A molecular design strategy toward enzyme-activated probes with near-infrared I and II fluorescence for targeted cancer imaging†
The advance of cancer imaging requires innovations to establish novel fluorescent scaffolds that are excitable and emit in the near-infrared region with favorable Stokes shifts. Nevertheless, the lack of probes with these optimized optical properties presents a major bottleneck in targeted cancer imaging. By coupling of boron dipyrromethene platforms to enzymic substrates via a self-immolative benzyl thioether linker, we here report a strategy toward enzyme-activated fluorescent probes to satisfy these requirements. This strategy is applicable to generate various BODIPY-based probes across the NIR spectrum via introducing diverse electron-withdrawing substituents at the 3-position of the BODIPY core through a vinylene unit. As expected, such designed probes show advantages of two-channel ratiometric fluorescence and light-up NIR (I and II) emission with large Stokes shifts upon enzyme activation, enabling targeted cancer cell imaging and accurate tumor location by real-time monitoring of enzyme activities. This strategy is promising in engineering activatable molecular probes suitable for precision medicine.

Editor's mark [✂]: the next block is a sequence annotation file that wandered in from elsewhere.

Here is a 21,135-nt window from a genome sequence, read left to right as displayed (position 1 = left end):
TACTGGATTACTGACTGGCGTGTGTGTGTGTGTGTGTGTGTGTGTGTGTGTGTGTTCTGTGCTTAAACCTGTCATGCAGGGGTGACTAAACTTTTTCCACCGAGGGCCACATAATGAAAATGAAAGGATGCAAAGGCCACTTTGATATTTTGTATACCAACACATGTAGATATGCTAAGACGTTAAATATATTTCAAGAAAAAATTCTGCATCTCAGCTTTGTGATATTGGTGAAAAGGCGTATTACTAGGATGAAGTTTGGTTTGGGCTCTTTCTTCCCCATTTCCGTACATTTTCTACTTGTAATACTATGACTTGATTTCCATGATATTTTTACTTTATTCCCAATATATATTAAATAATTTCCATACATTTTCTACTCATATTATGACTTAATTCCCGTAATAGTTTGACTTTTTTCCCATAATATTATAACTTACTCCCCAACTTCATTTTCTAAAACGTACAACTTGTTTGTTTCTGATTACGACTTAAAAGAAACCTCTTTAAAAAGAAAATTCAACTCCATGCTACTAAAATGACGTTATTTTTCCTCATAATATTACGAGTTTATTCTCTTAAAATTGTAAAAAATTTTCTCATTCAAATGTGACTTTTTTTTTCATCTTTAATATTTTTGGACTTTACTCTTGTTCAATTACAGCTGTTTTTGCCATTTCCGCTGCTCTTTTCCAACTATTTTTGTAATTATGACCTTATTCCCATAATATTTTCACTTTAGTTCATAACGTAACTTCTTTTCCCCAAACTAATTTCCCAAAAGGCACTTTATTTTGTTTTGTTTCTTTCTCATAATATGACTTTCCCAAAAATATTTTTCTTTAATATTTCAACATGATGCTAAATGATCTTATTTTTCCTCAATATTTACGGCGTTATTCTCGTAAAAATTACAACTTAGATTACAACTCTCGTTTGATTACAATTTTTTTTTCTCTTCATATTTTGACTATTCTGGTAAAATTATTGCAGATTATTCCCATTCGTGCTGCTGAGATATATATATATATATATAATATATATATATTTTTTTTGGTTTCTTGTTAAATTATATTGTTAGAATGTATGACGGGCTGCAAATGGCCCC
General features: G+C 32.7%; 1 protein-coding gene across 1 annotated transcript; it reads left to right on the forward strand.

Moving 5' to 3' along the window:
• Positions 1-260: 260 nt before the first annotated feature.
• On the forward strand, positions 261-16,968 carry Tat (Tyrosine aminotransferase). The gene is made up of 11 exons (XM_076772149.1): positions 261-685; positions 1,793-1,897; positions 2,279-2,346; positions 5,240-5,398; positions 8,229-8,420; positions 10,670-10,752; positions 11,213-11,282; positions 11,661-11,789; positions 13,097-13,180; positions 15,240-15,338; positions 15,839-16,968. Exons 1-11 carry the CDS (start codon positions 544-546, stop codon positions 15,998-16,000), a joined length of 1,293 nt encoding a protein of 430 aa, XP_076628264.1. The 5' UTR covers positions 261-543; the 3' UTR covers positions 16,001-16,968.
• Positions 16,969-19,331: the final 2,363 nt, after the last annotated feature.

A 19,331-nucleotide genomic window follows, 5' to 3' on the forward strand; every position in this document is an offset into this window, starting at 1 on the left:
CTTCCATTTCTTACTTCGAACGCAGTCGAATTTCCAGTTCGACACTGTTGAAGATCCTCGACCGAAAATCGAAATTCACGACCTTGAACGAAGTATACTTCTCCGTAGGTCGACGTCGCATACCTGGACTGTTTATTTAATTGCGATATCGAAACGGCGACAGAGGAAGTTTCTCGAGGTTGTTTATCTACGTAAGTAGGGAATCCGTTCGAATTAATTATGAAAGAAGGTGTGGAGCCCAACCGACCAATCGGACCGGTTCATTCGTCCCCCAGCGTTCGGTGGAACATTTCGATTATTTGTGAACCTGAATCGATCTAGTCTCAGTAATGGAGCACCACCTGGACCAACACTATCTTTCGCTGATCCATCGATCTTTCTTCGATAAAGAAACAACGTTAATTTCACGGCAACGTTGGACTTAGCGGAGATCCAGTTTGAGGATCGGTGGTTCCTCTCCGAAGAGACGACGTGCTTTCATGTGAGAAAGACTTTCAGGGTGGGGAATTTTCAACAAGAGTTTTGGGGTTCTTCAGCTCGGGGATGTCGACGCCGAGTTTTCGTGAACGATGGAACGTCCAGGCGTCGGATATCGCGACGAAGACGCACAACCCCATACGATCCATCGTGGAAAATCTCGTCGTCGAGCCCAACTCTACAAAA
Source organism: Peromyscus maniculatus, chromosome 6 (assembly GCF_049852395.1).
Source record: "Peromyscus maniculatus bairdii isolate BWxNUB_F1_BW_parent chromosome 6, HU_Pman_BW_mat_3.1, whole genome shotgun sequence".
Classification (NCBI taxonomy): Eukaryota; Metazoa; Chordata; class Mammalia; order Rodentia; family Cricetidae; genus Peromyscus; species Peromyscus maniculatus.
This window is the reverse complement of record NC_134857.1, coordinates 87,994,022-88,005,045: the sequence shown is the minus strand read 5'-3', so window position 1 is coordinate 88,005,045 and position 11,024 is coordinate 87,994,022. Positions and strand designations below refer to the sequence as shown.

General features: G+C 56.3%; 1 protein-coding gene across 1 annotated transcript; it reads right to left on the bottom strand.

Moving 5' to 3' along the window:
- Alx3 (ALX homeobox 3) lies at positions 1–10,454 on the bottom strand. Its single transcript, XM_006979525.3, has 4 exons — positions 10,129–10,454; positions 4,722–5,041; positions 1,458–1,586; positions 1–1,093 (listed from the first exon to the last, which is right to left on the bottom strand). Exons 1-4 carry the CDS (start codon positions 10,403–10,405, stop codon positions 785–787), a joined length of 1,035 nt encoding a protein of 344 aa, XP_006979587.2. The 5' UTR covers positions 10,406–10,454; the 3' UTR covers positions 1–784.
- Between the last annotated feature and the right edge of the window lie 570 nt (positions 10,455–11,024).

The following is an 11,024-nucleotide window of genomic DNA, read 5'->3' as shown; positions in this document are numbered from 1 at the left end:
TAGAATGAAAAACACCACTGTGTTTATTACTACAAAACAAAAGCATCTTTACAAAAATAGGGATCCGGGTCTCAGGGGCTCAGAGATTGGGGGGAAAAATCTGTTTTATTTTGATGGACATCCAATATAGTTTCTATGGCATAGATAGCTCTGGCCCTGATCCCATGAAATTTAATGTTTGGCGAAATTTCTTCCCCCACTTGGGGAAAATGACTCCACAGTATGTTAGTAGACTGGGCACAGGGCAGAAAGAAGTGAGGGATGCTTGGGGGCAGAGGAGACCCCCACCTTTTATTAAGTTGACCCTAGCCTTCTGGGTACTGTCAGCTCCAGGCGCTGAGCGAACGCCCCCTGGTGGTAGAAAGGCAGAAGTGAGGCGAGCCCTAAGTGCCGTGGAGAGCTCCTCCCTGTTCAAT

- This article is part of the themed collection: 2019 International Open Access Week Collection